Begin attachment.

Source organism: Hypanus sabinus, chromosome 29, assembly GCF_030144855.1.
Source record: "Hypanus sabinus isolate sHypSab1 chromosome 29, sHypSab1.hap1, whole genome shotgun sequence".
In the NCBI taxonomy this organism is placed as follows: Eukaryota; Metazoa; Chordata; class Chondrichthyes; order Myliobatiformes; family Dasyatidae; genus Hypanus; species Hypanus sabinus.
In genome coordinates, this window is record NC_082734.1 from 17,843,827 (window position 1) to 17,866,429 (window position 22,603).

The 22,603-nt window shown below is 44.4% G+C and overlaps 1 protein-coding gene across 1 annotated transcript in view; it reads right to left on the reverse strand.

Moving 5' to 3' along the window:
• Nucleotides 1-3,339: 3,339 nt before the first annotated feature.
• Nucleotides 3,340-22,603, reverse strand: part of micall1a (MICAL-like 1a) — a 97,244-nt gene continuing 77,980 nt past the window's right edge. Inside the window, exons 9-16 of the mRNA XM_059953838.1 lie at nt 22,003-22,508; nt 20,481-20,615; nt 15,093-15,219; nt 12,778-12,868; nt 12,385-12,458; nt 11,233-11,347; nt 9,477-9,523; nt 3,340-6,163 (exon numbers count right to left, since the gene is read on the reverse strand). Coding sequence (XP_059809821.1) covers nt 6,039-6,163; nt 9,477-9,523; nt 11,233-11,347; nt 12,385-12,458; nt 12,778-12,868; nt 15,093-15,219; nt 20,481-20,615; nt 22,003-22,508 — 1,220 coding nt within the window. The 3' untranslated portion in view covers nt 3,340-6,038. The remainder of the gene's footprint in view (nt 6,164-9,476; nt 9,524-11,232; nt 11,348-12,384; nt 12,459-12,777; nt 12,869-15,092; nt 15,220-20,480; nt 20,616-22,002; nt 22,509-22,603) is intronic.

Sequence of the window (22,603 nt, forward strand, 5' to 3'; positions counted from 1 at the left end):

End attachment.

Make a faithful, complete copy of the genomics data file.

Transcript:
Source organism: Hypanus sabinus, chromosome 29, assembly GCF_030144855.1.
Source record: "Hypanus sabinus isolate sHypSab1 chromosome 29, sHypSab1.hap1, whole genome shotgun sequence".
In the NCBI taxonomy this organism is placed as follows: Eukaryota; Metazoa; Chordata; class Chondrichthyes; order Myliobatiformes; family Dasyatidae; genus Hypanus; species Hypanus sabinus.
In genome coordinates, this window is record NC_082734.1 from 17,843,827 (window position 1) to 17,866,429 (window position 22,603).

The 22,603-nt window shown below is 44.4% G+C and overlaps 1 protein-coding gene across 1 annotated transcript in view; it reads right to left on the reverse strand.

Moving 5' to 3' along the window:
• Nucleotides 1-3,339: 3,339 nt before the first annotated feature.
• Nucleotides 3,340-22,603, reverse strand: part of micall1a (MICAL-like 1a) — a 97,244-nt gene continuing 77,980 nt past the window's right edge. Inside the window, exons 9-16 of the mRNA XM_059953838.1 lie at nt 22,003-22,508; nt 20,481-20,615; nt 15,093-15,219; nt 12,778-12,868; nt 12,385-12,458; nt 11,233-11,347; nt 9,477-9,523; nt 3,340-6,163 (exon numbers count right to left, since the gene is read on the reverse strand). Coding sequence (XP_059809821.1) covers nt 6,039-6,163; nt 9,477-9,523; nt 11,233-11,347; nt 12,385-12,458; nt 12,778-12,868; nt 15,093-15,219; nt 20,481-20,615; nt 22,003-22,508 — 1,220 coding nt within the window. The 3' untranslated portion in view covers nt 3,340-6,038. The remainder of the gene's footprint in view (nt 6,164-9,476; nt 9,524-11,232; nt 11,348-12,384; nt 12,459-12,777; nt 12,869-15,092; nt 15,220-20,480; nt 20,616-22,002; nt 22,509-22,603) is intronic.

Sequence of the window (22,603 nt, forward strand, 5' to 3'; positions counted from 1 at the left end):